FDA Warns That Pulse Oximeters Are Less Accurate on Darker Skin
Devices used to assess Covid-19 patients have serious limitations
New concerns about the accuracy of pulse oximeters have thrust the medical devices back into the spotlight. In the early days of the pandemic, they garnered a lot of attention because of their ability to detect some early warning signs of Covid-19.
These devices, which clip onto the index finger like a clothespin, use light to measure the level of oxygen in a person’s blood. A low oxygen reading may be an early sign that a person’s respiratory system is impaired due to Covid-19. Some people use these devices at home, but they’re also used in hospitals and doctors’ offices to decide what kind of care a person needs. That’s why a new report from the Food and Drug Administration is so concerning.
On February 19, the FDA released a document warning that pulse oximeters “may be less accurate in people with dark skin pigmentation.” The report is based on the results of a study published in the New England Journal of Medicine last December showing a disproportionate number of discrepancies in the blood oxygen measurements of Black people. The researchers, led by Michael Sjoding, MD, a pulmonary specialist at the University of Michigan Medical School, came to this conclusion by comparing measurements made by pulse oximeters with those made using a more accurate technique.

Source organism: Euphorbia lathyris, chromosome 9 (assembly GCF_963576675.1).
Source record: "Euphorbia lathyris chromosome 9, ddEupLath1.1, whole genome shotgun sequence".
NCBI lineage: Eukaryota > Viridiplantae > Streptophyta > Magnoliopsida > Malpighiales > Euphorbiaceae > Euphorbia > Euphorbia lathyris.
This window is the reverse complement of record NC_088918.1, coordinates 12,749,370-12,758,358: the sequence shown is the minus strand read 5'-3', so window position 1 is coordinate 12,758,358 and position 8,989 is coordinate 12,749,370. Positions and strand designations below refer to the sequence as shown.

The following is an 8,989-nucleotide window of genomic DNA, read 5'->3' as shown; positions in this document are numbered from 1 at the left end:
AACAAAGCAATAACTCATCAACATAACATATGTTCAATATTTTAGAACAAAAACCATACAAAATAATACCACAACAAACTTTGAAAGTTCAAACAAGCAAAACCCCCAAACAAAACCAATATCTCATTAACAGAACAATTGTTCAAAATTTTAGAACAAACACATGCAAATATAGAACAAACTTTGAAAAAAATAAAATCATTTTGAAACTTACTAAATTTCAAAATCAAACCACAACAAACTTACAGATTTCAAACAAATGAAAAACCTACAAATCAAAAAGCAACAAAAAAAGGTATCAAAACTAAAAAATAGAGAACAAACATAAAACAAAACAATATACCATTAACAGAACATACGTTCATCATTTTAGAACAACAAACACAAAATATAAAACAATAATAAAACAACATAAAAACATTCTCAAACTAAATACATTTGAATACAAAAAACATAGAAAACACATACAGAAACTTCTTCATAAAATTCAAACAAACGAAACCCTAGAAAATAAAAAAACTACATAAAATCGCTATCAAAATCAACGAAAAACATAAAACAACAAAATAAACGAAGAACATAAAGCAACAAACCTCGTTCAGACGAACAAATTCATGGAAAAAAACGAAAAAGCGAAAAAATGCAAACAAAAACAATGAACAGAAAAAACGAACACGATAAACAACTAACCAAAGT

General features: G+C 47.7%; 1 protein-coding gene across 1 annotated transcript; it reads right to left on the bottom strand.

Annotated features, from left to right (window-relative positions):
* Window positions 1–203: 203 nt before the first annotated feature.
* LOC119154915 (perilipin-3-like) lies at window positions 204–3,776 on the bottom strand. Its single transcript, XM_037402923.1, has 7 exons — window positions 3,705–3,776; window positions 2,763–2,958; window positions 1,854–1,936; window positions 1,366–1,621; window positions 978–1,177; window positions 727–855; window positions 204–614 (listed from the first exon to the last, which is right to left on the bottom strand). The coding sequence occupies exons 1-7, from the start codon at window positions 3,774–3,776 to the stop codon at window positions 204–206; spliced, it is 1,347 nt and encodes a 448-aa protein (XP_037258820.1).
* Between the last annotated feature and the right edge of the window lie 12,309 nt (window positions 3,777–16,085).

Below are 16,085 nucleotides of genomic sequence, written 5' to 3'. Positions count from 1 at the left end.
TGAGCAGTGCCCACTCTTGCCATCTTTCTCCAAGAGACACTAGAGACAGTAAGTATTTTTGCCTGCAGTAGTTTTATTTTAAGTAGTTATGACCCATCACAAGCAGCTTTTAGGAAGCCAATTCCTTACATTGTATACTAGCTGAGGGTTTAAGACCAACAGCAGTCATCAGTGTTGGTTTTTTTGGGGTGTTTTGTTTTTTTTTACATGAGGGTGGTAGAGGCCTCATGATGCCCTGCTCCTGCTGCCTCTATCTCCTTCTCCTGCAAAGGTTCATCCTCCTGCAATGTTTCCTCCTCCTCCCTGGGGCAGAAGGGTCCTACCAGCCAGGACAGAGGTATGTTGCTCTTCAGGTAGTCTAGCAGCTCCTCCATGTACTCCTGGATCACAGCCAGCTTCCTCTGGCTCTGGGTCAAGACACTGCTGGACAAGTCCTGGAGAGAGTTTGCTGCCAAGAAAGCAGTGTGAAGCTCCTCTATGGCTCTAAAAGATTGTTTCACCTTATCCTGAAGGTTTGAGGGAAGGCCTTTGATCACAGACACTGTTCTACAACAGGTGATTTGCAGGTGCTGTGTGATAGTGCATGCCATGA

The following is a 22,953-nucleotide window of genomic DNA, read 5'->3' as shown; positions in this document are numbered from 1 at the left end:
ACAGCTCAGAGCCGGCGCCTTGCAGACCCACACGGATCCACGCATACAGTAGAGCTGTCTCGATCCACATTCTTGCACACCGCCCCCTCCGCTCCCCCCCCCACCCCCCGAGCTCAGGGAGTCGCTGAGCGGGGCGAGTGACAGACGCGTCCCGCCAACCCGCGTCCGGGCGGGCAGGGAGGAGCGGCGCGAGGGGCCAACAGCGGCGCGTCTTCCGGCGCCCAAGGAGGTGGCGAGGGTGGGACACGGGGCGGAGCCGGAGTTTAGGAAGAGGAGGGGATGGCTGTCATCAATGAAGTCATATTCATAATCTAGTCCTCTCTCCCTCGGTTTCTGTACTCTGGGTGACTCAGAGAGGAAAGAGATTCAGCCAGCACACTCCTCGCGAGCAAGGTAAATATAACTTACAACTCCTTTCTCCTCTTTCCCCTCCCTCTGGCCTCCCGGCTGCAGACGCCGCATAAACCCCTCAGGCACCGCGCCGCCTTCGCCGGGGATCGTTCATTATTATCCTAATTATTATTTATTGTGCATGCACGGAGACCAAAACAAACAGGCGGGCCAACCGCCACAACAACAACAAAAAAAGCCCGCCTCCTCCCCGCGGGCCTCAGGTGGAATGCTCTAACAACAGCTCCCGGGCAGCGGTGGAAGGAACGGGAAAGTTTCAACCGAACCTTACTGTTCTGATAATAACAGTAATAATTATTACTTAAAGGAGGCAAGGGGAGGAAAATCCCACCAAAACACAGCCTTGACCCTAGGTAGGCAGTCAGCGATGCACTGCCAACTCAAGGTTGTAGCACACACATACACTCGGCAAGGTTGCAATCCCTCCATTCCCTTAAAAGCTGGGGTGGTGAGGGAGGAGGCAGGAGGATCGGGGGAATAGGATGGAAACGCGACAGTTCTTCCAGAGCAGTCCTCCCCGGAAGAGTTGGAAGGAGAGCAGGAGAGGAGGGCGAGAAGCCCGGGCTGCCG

Dana G Smith wrote about Sjoding’s research in the Coronavirus Blog when it was published last year. “Skin pigment, specifically melanin, can interfere with light transmittance through the skin, making the reading less accurate,” she wrote. Sjoding raised concerns that an inaccurate measurement in an emergency setting — say, one that shows a person’s blood oxygen is higher than it actually is — could lead that person to be deprioritized for treatment or given less supplemental oxygen. The new FDA guidance aims to alert medical professionals and at-home users to the limitations of pulse oximeters so they can adjust their reliance on these devices accordingly.
Addressing the issue that led to limitations, however, will take a more coordinated effort. “Like so many drugs and medical devices,” Smith writes, “the pulse oximeter was developed and calibrated on white people, and, as a result, it does a poor job of reading information from people with darker skin tone.”
Read the full story in the Coronavirus Blog: